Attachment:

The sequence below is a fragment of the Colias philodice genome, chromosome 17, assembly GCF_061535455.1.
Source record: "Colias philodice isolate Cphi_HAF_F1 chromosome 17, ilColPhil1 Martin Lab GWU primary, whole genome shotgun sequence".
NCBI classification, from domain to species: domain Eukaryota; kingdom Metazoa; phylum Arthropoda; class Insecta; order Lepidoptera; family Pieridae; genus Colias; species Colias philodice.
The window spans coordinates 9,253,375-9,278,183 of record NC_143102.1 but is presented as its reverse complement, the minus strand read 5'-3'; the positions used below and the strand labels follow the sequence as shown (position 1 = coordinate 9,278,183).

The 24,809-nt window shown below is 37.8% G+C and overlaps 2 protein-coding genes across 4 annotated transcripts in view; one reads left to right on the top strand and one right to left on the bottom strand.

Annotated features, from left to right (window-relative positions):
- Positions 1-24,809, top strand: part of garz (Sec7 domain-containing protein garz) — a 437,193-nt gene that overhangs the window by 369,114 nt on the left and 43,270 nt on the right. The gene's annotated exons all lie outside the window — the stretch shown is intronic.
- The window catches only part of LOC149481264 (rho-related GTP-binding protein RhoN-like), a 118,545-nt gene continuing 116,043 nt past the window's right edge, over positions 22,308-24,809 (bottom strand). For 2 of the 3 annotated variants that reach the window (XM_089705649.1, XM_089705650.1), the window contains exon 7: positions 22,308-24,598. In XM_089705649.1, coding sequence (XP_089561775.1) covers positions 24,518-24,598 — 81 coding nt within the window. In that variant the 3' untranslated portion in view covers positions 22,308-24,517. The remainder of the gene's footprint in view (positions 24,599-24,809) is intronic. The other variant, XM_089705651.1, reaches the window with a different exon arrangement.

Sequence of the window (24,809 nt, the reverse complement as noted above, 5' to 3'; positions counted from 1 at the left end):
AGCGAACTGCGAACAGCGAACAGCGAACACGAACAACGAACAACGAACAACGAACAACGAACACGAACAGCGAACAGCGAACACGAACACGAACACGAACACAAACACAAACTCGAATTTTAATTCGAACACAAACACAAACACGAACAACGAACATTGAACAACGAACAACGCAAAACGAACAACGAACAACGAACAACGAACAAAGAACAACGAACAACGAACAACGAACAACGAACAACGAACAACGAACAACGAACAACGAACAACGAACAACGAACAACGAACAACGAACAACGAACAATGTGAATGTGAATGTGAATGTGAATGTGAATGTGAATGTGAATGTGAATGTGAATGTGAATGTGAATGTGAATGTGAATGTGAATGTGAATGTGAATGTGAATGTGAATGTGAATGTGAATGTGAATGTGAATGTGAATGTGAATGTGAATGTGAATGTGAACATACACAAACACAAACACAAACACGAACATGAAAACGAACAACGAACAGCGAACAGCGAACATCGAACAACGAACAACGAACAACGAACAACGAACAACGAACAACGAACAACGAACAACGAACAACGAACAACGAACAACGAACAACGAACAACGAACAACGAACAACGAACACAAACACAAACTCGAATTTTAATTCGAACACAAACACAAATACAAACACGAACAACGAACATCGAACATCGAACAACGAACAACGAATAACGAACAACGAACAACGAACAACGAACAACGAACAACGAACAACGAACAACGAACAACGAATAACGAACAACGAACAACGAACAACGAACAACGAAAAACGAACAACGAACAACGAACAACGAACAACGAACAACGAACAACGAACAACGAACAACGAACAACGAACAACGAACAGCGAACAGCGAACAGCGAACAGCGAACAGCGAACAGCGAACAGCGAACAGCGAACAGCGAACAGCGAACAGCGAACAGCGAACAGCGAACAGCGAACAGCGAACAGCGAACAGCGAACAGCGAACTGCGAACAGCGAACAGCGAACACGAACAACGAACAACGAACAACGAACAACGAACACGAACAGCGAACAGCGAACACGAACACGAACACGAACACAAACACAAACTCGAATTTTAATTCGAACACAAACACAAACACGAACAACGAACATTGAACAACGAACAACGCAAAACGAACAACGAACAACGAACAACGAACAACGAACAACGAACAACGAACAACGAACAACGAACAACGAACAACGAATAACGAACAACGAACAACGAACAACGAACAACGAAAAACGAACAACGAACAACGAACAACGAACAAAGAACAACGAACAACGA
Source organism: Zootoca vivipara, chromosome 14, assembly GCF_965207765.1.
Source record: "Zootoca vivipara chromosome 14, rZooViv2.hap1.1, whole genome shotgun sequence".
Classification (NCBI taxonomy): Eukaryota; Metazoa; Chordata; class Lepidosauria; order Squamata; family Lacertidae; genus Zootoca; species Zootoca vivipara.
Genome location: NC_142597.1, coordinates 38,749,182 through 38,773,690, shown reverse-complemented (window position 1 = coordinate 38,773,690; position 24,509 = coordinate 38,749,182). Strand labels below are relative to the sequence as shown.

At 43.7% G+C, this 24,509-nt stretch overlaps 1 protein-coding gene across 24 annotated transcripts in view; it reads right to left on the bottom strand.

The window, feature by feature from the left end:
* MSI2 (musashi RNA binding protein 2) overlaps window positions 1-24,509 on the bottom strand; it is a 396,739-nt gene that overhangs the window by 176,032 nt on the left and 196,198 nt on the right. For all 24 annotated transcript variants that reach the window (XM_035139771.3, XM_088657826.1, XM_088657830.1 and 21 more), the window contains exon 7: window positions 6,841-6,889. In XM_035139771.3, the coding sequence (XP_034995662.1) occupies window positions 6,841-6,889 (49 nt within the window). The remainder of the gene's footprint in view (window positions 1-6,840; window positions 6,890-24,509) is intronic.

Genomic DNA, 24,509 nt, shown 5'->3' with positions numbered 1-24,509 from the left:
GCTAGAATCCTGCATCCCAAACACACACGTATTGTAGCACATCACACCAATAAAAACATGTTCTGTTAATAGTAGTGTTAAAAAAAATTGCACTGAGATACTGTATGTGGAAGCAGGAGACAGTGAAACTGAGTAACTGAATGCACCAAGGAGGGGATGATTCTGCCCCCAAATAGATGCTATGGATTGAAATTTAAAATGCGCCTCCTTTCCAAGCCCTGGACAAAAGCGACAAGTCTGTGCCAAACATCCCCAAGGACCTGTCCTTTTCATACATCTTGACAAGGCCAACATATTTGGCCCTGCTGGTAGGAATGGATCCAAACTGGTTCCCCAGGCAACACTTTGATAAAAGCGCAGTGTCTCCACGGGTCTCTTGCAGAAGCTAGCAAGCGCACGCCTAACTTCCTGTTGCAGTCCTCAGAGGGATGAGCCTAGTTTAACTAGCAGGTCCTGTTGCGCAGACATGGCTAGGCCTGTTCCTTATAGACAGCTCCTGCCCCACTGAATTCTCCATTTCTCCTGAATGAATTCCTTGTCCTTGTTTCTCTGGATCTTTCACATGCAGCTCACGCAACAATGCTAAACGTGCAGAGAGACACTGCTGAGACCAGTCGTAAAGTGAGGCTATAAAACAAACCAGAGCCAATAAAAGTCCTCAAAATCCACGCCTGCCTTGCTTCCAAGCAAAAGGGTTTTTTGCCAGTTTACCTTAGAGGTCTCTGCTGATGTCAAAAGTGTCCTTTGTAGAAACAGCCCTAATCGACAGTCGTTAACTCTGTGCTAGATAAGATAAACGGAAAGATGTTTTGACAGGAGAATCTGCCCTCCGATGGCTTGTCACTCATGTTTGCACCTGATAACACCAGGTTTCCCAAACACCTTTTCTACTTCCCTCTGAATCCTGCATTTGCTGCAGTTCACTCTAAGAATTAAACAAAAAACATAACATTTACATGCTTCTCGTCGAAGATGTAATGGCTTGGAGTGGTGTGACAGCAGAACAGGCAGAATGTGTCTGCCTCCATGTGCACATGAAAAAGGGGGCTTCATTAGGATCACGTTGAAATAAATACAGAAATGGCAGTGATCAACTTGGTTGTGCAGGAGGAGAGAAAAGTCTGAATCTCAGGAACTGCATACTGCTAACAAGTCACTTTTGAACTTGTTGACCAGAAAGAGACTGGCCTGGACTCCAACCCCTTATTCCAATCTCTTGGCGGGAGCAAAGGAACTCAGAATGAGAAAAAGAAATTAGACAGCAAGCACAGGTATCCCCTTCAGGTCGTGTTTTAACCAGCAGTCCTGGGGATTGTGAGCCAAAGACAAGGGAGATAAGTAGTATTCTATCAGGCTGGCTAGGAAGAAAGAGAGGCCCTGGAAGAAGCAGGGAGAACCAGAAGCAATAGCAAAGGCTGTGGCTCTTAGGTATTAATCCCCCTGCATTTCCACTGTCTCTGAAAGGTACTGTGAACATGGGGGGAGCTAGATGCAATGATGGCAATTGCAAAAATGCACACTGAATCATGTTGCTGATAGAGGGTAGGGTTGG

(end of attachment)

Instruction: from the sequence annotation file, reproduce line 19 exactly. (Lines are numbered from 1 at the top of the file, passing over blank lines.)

GCTAGAATCCTGCATCCCAAACACACACGTATTGTAGCACATCACACCAATAAAAACATGTTCTGTTAATAGTAGTGTTAAAAAAAATTGCACTGAGATACTGTATGTGGAAGCAGGAGACAGTGAAACTGAGTAACTGAATGCACCAAGGAGGGGATGATTCTGCCCCCAAATAGATGCTATGGATTGAAATTTAAAATGCGCCTCCTTTCCAAGCCCTGGACAAAAGCGACAAGTCTGTGCCAAACATCCCCAAGGACCTGTCCTTTTCATACATCTTGACAAGGCCAACATATTTGGCCCTGCTGGTAGGAATGGATCCAAACTGGTTCCCCAGGCAACACTTTGATAAAAGCGCAGTGTCTCCACGGGTCTCTTGCAGAAGCTAGCAAGCGCACGCCTAACTTCCTGTTGCAGTCCTCAGAGGGATGAGCCTAGTTTAACTAGCAGGTCCTGTTGCGCAGACATGGCTAGGCCTGTTCCTTATAGACAGCTCCTGCCCCACTGAATTCTCCATTTCTCCTGAATGAATTCCTTGTCCTTGTTTCTCTGGATCTTTCACATGCAGCTCACGCAACAATGCTAAACGTGCAGAGAGACACTGCTGAGACCAGTCGTAAAGTGAGGCTATAAAACAAACCAGAGCCAATAAAAGTCCTCAAAATCCACGCCTGCCTTGCTTCCAAGCAAAAGGGTTTTTTGCCAGTTTACCTTAGAGGTCTCTGCTGATGTCAAAAGTGTCCTTTGTAGAAACAGCCCTAATCGACAGTCGTTAACTCTGTGCTAGATAAGATAAACGGAAAGATGTTTTGACAGGAGAATCTGCCCTCCGATGGCTTGTCACTCATGTTTGCACCTGATAACACCAGGTTTCCCAAACACCTTTTCTACTTCCCTCTGAATCCTGCATTTGCTGCAGTTCACTCTAAGAATTAAACAAAAAACATAACATTTACATGCTTCTCGTCGAAGATGTAATGGCTTGGAGTGGTGTGACAGCAGAACAGGCAGAATGTGTCTGCCTCCATGTGCACATGAAAAAGGGGGCTTCATTAGGATCACGTTGAAATAAATACAGAAATGGCAGTGATCAACTTGGTTGTGCAGGAGGAGAGAAAAGTCTGAATCTCAGGAACTGCATACTGCTAACAAGTCACTTTTGAACTTGTTGACCAGAAAGAGACTGGCCTGGACTCCAACCCCTTATTCCAATCTCTTGGCGGGAGCAAAGGAACTCAGAATGAGAAAAAGAAATTAGACAGCAAGCACAGGTATCCCCTTCAGGTCGTGTTTTAACCAGCAGTCCTGGGGATTGTGAGCCAAAGACAAGGGAGATAAGTAGTATTCTATCAGGCTGGCTAGGAAGAAAGAGAGGCCCTGGAAGAAGCAGGGAGAACCAGAAGCAATAGCAAAGGCTGTGGCTCTTAGGTATTAATCCCCCTGCATTTCCACTGTCTCTGAAAGGTACTGTGAACATGGGGGGAGCTAGATGCAATGATGGCAATTGCAAAAATGCACACTGAATCATGTTGCTGATAGAGGGTAGGGTTGG